- New Warranty: If you replace both units at the same time, you can rest assured that the new warranty covers your entire cooling system. Otherwise, you could be stuck paying for future repairs out of pocket.
In general, if your indoor unit is more than a few years old, you should have it replaced when you replace your outdoor unit. Of course, your HVAC contractor will be able to offer more specific recommendations.
Should I Choose Central Air, Ductless or a Heat Pump?
Since every home has unique cooling needs and every homeowner has individual preferences, there is no one correct answer to this question. All of these machines have their advantages and disadvantages, so choosing the right one is a matter of understanding those upsides and downsides.
Central air conditioners are powerful machines that use forced air to quickly cool your home. They can dependably cool even the largest homes, but tend to be somewhat bulky and noisy when compared to other types of cooling equipment. Still, the HVAC industry is constantly finding new ways to streamline central air, and it tends to be an affordable and effective option for many homes.
Ductless air conditioners use new technology to cool your home without need for expensive ductwork. These units are compact, making them ideal for small homes and apartments, and their variable speed compressors improve comfort and efficiency by matching your home's cooling needs in real time. Ductless systems do require specialized knowledge to set up, but after installation, they tend to run very smoothly.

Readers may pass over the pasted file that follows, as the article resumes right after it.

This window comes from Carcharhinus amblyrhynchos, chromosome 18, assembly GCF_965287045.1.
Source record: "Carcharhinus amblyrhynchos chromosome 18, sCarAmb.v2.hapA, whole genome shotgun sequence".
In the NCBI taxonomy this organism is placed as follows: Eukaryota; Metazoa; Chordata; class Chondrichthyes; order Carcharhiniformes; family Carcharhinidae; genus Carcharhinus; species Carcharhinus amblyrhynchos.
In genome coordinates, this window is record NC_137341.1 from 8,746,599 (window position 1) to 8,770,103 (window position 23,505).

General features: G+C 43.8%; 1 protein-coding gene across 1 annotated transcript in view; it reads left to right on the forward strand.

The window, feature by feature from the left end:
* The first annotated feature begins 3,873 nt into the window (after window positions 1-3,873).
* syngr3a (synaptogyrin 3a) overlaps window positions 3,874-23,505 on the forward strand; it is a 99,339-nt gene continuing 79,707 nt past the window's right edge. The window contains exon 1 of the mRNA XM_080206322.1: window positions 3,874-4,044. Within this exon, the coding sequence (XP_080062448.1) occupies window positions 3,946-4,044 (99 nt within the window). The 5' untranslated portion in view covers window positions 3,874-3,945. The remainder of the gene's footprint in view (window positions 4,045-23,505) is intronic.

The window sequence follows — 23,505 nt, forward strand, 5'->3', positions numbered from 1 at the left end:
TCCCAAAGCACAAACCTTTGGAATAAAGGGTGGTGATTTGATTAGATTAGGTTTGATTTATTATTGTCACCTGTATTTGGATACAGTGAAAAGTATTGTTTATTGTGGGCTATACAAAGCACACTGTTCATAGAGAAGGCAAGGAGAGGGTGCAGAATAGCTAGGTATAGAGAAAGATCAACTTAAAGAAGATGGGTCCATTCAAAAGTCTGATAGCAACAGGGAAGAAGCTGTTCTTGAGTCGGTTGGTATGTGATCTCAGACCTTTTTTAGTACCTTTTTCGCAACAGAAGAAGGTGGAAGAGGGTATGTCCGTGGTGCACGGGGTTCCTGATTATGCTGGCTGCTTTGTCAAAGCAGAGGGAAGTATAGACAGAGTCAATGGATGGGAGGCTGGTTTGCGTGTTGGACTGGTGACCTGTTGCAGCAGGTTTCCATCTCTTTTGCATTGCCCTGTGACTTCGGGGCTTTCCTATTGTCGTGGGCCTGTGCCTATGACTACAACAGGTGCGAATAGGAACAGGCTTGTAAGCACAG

Heat pumps are dual-use units that effectively function as reversible air conditioners. During the cooling season, the heat pump collects heat from inside and releases it outside; during the heating season, the cycle runs backward as the unit collects heat from the outdoor air. Because they combine heating and cooling in one package, heat pumps are great choices for homes where space is at a premium. However, they tend to require a fair amount of maintenance to keep running throughout the year.
How Long Will My AC Unit Last?
For the most part, air conditioners are designed to last about 10 years. That lifespan tends to change somewhat depending on the unit's degree of use, however; in hot areas, air conditioners have to work very hard and endure a great deal of wear and tear as a result. Conversely, air conditioners tend to last a little longer in areas with mild climates.
To help your air conditioner last as long as possible, you will need to keep it properly maintained. Changing the air filter frequently will help, as will carrying out frequent checks for corrosion on the wires and other visible maintenance issues. The best way to make the most of your air conditioner is to invest in an annual service agreement; our technicians will come to your home and clear up any small issues before they can threaten your unit's future.
How Can a Ventilation System Improve Indoor Air Quality?
Improving indoor air quality is particularly essential for people who suffer from asthma or allergies, but it is important for anyone. One of the most effective ways to promote good air quality in your home is to invest in a dedicated ventilator, which removes old, stale air from inside and replaces it with clean, fresh air from the outdoors. Ventilators are designed to work in concert with your existing air conditioner or heat pump, so you will notice an immediate difference in air quality without sacrificing any cooling power.